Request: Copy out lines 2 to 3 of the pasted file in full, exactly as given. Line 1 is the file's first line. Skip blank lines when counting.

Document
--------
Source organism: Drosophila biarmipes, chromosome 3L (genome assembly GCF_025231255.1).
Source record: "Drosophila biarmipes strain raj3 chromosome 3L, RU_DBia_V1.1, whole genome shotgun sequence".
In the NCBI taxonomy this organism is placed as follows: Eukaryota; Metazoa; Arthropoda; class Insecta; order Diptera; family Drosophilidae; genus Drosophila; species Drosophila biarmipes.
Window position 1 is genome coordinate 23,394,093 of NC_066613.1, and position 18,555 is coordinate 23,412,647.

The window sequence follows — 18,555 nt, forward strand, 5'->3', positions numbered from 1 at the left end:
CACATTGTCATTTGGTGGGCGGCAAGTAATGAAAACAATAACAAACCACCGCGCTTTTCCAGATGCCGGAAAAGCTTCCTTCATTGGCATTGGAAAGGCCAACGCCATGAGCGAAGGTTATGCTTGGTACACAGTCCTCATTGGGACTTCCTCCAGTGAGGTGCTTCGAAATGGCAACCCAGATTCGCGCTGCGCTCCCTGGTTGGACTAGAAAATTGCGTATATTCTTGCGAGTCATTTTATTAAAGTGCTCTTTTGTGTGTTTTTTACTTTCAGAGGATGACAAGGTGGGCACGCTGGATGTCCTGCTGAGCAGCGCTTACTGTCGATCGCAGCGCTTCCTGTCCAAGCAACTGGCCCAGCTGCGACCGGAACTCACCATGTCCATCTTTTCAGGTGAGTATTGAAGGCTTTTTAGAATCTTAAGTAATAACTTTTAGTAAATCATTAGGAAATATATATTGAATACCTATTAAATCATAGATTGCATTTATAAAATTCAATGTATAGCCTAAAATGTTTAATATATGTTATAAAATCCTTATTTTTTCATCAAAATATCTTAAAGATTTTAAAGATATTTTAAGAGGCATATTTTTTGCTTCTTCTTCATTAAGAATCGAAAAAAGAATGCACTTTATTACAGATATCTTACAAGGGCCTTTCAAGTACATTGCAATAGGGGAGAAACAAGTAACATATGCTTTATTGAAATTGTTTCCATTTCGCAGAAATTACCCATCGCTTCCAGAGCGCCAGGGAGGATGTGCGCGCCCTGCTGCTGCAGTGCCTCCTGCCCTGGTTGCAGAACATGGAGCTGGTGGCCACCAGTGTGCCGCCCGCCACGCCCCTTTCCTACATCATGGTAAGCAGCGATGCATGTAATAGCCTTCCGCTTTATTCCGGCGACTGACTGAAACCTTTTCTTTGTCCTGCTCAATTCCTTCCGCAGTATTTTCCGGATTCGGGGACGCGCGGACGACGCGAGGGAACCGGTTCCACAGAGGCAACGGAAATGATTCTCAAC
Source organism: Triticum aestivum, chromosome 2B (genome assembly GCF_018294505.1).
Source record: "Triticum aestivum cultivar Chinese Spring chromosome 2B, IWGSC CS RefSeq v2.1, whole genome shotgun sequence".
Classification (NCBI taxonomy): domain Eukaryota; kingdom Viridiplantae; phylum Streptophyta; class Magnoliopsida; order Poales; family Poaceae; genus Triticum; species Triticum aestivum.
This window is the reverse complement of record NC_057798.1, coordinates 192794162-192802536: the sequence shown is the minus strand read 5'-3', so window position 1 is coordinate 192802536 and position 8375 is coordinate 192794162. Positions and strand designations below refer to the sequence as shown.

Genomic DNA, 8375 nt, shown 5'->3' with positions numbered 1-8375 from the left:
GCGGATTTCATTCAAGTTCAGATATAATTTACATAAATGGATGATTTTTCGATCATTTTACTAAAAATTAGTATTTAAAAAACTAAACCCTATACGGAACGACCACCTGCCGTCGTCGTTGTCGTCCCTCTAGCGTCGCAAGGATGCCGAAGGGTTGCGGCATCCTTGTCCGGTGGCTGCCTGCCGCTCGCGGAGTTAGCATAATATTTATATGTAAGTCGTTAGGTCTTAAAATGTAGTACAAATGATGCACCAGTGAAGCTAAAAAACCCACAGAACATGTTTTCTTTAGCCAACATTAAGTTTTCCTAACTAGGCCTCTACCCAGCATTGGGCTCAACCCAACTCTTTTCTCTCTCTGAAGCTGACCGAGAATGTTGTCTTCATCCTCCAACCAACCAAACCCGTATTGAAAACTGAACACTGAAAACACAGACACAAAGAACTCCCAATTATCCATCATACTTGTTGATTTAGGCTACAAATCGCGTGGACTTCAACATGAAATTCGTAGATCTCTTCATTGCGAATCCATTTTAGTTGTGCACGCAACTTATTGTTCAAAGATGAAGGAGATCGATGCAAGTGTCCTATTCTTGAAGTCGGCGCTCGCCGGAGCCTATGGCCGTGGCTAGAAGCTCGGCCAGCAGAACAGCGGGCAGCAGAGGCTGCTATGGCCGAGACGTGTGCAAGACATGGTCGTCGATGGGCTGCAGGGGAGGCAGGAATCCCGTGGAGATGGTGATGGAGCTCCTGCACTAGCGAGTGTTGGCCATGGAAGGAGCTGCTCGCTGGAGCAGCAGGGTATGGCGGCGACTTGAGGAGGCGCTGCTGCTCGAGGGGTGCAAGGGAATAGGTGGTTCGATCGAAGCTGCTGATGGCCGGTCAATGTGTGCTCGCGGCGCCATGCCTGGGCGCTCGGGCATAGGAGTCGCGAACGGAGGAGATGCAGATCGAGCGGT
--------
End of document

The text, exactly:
Source record: "Drosophila biarmipes strain raj3 chromosome 3L, RU_DBia_V1.1, whole genome shotgun sequence".
In the NCBI taxonomy this organism is placed as follows: Eukaryota; Metazoa; Arthropoda; class Insecta; order Diptera; family Drosophilidae; genus Drosophila; species Drosophila biarmipes.